The Philippine Socio-Political Landscape and our Christian Response
Blessed is the nation whose God is the Lord! (Psalm 33:12)
“SINCE we Filipino Catholics constitute the great majority of our nation, we hold the primary responsibility for building a just Philippine society. Contrary to the commonly voiced opinion that politics and public life are ‘dirty’ and to be shunned, PCP II ‘stands on record to urge lay faithful to participate actively and lead in renewing politics in accordance with the values of the Good News of Jesus’.” (Catechism for Filipino Catholics, n. 1193)
This, brothers and sisters, is the compelling reason for this letter. We are aware that many would rather that we desisted from public statements, especially in the wake of unpleasant incidences in the recent past!
The Church is constituted to be prophetic, and prophets are not anointed to keep their peace so that they can be quiet and live undisturbed. In our silence, we still proclaim. From prayerful silence, we teach.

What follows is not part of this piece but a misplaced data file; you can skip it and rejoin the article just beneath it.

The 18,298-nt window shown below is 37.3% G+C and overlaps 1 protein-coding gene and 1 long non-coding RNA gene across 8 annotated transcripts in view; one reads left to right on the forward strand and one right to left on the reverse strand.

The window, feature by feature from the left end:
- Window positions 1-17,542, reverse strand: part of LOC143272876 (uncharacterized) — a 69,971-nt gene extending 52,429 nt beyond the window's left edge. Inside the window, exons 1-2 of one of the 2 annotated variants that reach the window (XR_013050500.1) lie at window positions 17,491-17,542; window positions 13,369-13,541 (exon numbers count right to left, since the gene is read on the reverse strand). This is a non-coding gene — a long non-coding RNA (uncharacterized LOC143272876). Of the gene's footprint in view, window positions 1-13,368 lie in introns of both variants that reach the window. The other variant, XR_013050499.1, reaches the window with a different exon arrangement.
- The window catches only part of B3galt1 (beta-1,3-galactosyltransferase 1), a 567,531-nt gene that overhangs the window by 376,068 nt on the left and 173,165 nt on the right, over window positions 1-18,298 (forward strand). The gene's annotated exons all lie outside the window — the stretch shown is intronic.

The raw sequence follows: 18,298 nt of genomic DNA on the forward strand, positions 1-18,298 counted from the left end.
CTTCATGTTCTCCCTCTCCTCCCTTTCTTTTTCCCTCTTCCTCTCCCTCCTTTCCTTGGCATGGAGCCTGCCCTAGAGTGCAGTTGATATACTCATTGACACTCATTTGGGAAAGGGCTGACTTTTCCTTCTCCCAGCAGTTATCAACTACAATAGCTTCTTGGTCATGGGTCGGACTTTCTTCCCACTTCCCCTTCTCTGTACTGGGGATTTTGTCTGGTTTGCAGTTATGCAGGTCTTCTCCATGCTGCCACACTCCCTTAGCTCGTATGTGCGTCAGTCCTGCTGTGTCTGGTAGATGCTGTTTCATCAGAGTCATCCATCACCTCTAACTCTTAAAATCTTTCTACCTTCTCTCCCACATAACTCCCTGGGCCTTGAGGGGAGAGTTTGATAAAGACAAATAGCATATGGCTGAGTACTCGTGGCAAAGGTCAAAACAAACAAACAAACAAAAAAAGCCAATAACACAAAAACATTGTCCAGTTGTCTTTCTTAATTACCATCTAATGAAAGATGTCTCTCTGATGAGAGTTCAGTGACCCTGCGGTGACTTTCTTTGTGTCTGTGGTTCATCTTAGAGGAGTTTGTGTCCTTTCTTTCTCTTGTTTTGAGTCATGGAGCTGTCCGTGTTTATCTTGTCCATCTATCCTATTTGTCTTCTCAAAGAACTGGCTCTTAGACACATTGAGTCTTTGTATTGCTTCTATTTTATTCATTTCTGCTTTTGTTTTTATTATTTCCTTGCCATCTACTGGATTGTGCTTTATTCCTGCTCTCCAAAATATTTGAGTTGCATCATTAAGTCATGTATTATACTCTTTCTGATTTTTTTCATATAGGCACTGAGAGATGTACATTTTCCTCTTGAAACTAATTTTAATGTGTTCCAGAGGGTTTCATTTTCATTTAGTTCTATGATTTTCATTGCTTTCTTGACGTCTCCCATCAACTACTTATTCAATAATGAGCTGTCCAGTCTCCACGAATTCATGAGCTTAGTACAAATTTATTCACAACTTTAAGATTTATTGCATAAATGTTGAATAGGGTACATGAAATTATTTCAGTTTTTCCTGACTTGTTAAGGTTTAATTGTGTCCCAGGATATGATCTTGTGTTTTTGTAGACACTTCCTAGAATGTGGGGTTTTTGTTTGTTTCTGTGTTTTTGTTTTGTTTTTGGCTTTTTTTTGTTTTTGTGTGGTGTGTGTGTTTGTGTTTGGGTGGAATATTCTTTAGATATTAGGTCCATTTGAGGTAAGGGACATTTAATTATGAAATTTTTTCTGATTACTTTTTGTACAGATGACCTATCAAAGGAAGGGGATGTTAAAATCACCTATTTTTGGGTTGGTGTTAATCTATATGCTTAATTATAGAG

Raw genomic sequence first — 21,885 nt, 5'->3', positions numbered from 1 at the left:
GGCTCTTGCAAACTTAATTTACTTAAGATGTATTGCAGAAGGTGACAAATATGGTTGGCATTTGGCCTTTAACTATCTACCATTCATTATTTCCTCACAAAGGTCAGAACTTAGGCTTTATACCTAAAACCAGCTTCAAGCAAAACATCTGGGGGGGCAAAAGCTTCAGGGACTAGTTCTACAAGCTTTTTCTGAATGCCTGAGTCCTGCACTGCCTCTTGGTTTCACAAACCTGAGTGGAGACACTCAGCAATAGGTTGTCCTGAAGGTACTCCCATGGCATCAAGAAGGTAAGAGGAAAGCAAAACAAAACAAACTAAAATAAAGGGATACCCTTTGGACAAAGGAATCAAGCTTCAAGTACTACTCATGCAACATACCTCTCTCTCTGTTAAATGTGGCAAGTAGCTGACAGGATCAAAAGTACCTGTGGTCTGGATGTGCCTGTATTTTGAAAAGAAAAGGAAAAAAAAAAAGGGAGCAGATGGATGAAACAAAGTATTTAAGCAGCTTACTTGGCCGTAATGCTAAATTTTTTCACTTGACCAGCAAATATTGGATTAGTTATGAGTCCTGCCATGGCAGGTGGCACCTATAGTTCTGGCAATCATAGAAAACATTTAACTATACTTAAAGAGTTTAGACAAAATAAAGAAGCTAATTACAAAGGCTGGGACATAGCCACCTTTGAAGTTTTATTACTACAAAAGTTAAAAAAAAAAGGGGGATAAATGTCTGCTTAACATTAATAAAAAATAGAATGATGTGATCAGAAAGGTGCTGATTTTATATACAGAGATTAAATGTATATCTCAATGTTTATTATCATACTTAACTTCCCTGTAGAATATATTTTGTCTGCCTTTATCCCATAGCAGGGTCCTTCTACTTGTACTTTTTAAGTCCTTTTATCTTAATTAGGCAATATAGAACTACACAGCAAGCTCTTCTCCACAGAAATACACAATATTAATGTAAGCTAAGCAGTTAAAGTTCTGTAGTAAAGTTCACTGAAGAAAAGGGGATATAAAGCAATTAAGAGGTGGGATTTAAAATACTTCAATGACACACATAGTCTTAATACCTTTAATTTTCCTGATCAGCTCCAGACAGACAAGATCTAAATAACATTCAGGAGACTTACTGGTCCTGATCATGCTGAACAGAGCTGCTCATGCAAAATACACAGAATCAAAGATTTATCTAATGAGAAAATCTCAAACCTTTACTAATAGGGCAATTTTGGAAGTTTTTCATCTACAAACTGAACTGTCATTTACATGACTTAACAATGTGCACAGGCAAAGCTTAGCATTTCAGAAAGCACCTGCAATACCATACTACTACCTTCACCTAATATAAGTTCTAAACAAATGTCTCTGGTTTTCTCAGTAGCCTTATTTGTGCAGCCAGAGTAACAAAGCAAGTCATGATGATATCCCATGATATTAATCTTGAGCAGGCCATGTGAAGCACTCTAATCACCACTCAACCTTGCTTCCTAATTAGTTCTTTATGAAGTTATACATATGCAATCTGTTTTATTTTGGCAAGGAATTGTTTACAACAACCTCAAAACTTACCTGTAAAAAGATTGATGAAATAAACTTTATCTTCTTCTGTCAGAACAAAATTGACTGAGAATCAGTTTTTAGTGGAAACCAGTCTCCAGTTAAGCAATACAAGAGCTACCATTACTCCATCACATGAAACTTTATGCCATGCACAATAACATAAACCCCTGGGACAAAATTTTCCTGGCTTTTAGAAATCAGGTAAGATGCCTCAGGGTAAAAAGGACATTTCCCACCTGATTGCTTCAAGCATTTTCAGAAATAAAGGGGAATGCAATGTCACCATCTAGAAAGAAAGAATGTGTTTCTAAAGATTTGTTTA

We cannot protest to the Lord and say: In these troubled times, we do not know how to speak. We dare not speak, lest we be shamed, chastised, ridiculed. The words of the Lord to Jeremiah are addressed to us as well:
“Do not be afraid of them, for I am with you to deliver you…See, I place my words in your mouth! Today I appoint you over nations and over kingdoms, to uproot and to tear down, to destroy and to demolish, to build and to plant.” (Jer 1, 10)
In all things, however, it will be the love of Christ that impels us to speak (cf. 2 Cor 5:14-15): whether it be in praise or in admonition, whether it be to applaud encouraging signs and signals or to express concern over disturbing developments.
We wish nothing for ourselves. We plead for no privileges other than what the laws of the land and the paramount laws of God guarantee us. We carry no favors. We seek only to serve, for that is what we have been anointed to do!
Poverty and Our Catholic Response
The President’s heart for the poor is commendable and his swift action in addressing the everyday concerns of the poor is evident. Poverty and mass inequality are the major problems so widespread in our country. Human development in our country is massive failure.